Human trafficking - Hand of Person Vulnerable to Modern Slavery Human trafficking is a form of modern slavery in which a person is exploited through forced labour or forced prostitution, by threats of violence, use of force, deception or coercion. Human trafficking exploits vulnerable people and violates human dignity.

God calls us to care for the vulnerable. He commands his people to “seek justice, rescue the oppressed, defend the orphan, plead for the widow” (Isaiah 1:17-18, NRSV). God sees and hears the suffering of the oppressed: “he does not ignore the cry of the afflicted” (Psalm 9:12b NIV).

Each person has human dignity flowing from our creation by God in His image and His love for us. This human dignity compels us to respect and uphold each person’s inherent worth, and to not treat them as objects for our gratification or profit.

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In May 2021 a parliamentary committee began a study of sex trafficking among Indigenous people. The EFC made a six-page submission to the committee asking it to uphold the current prostitution laws that target sex buyers and pimps, and to provide for culturally informed, survivor-led support and exit services.

The EFC is concerned that the federal government ended funding for a number of programs across Canada that help women and girls escape paid sexual exploitation and sex trafficking. See the EFC’s letter of May 19, 2020. Here is a sample letter you can use to write your MP: pdf or docx.

The EFC offered support for Bill C-219 in June 2020. This bill would increase the penalty for sexual exploitation of a young person in a relationship of dependency or a person with a disability. This bill was reinstated in 2021 and still under discussion.

The EFC welcomed a new National Strategy to Combat Human Trafficking in September 2019. The strategy focuses on preventing trafficking, protecting victims, prosecuting offenders, working in partnership and empowering victims and survivors to regain independence.

The EFC welcomed the unanimous Justice Committee report on human trafficking in Canada, Moving Forward in the Fight Against Human Trafficking in Canada. The report, released in December 2018, recommends steps to increase education and public awareness, develop a consistent definition of human trafficking and move towards better data collection. It includes some of the actions recommended in the EFC’s April 2018 brief to the Committee. Read the EFC’s full response with commentary on the report.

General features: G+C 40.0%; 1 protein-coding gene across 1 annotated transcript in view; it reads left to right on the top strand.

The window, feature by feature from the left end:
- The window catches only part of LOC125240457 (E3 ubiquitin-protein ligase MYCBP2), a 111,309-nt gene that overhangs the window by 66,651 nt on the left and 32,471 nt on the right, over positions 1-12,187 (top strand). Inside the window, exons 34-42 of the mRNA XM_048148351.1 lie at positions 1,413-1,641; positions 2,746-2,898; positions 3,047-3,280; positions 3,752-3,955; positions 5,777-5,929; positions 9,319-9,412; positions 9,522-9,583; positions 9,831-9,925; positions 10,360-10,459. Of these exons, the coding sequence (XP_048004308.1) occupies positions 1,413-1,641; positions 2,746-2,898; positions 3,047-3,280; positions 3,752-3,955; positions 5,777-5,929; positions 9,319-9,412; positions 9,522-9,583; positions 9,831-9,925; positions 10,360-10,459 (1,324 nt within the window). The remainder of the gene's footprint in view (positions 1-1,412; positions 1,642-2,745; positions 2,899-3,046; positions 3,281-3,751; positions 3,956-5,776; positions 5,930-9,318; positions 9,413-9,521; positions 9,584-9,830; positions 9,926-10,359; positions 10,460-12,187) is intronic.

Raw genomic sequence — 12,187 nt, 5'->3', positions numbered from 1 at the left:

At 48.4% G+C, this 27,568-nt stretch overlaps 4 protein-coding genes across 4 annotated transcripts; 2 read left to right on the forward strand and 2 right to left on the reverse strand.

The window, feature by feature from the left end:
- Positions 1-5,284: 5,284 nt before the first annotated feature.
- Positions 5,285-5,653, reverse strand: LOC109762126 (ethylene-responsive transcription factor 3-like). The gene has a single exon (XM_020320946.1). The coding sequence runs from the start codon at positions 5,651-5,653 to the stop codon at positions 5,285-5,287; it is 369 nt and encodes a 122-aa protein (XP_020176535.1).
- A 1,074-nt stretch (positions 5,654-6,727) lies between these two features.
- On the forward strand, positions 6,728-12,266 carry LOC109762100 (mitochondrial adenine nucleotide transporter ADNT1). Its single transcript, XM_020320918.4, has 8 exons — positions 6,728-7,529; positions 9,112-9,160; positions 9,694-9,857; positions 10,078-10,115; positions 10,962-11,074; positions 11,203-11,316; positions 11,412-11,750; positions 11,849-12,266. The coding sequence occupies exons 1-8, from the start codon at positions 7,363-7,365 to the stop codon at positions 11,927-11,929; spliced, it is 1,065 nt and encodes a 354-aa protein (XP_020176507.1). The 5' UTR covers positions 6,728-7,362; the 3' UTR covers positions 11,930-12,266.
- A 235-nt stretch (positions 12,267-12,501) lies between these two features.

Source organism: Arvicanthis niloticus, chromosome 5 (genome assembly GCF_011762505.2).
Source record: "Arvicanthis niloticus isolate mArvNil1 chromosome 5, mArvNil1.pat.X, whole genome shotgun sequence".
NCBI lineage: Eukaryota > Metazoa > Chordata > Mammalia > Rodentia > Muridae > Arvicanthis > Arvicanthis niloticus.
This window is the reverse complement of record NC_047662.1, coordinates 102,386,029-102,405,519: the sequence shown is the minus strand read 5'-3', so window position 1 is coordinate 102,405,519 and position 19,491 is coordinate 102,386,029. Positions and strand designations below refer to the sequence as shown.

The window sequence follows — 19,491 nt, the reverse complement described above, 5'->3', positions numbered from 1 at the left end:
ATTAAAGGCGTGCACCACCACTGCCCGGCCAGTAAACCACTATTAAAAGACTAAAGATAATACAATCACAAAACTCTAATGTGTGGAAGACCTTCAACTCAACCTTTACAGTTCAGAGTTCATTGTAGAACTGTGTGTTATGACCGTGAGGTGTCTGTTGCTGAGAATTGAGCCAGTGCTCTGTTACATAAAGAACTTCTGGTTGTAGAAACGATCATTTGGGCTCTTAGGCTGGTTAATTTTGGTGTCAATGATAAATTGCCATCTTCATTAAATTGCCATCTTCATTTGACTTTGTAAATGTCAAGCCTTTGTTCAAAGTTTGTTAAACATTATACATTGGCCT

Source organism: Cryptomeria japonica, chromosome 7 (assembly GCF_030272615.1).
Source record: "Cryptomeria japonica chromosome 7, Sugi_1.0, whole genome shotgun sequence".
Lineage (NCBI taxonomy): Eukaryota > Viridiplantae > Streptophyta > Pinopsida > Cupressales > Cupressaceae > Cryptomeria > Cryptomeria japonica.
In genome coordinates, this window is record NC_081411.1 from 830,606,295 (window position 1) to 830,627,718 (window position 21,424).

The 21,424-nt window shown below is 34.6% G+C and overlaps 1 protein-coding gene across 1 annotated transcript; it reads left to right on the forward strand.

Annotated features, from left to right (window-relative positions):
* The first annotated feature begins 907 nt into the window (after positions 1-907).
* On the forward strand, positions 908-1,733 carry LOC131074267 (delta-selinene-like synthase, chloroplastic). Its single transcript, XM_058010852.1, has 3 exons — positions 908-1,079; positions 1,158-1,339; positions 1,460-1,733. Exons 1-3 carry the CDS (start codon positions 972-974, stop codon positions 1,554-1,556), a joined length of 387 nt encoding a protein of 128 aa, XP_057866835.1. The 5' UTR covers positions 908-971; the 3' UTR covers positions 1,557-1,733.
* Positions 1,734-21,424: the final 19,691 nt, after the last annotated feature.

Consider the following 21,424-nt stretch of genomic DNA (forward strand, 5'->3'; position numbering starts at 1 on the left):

The EFC’s April 2018 brief submission to the Standing Committee on Justice and Human Rights recommends the government maintain the current prostitution laws, renew the National Action Plan to Combat Human Trafficking and improve data collection.

EFC Director of Public Policy Julia Beazley participated in a roundtable in Winnipeg Sept. 10, 2018 on the way forward to end human trafficking. The federal government is developing a new strategy to end human trafficking to be released in winter 2019. Find more information on Public Safety Canada’s consultations.

Bill C-75 in September 2018 threatens to weaken the good laws brought into force in 2014. The EFC defended current laws in a written brief and oral presentation.

Click the "Learn More" link for our April webinar on this topic, and the "Take Action" link for sample letters you can use to write to your MP (either .docx or .pdf).

The federal government provides some support to victims of trafficking. The EFC is asking the federal government to continue to support victims and increase its efforts to combat trafficking. 

We can help prevent trafficking by raising awareness and reducing vulnerability. Working on issues of poverty and housing, improving the social determinants of health, strengthening families and communities – all of these reduce vulnerability to trafficking.

Canada also recently held an independent national inquiry on missing and murdered Indigenous women and girls. This inquiry identified and examined the systemic causes of violence against Indigenous women and girls, including sexual violence. Read the final report from 2019. And check out the new Indigenous Relations section of the EFC website.
Human trafficking is a major industry internationally, with revenues nearing the levels of drug trafficking. Organized crime is often involved, but it is very common for an individual to become a trafficker.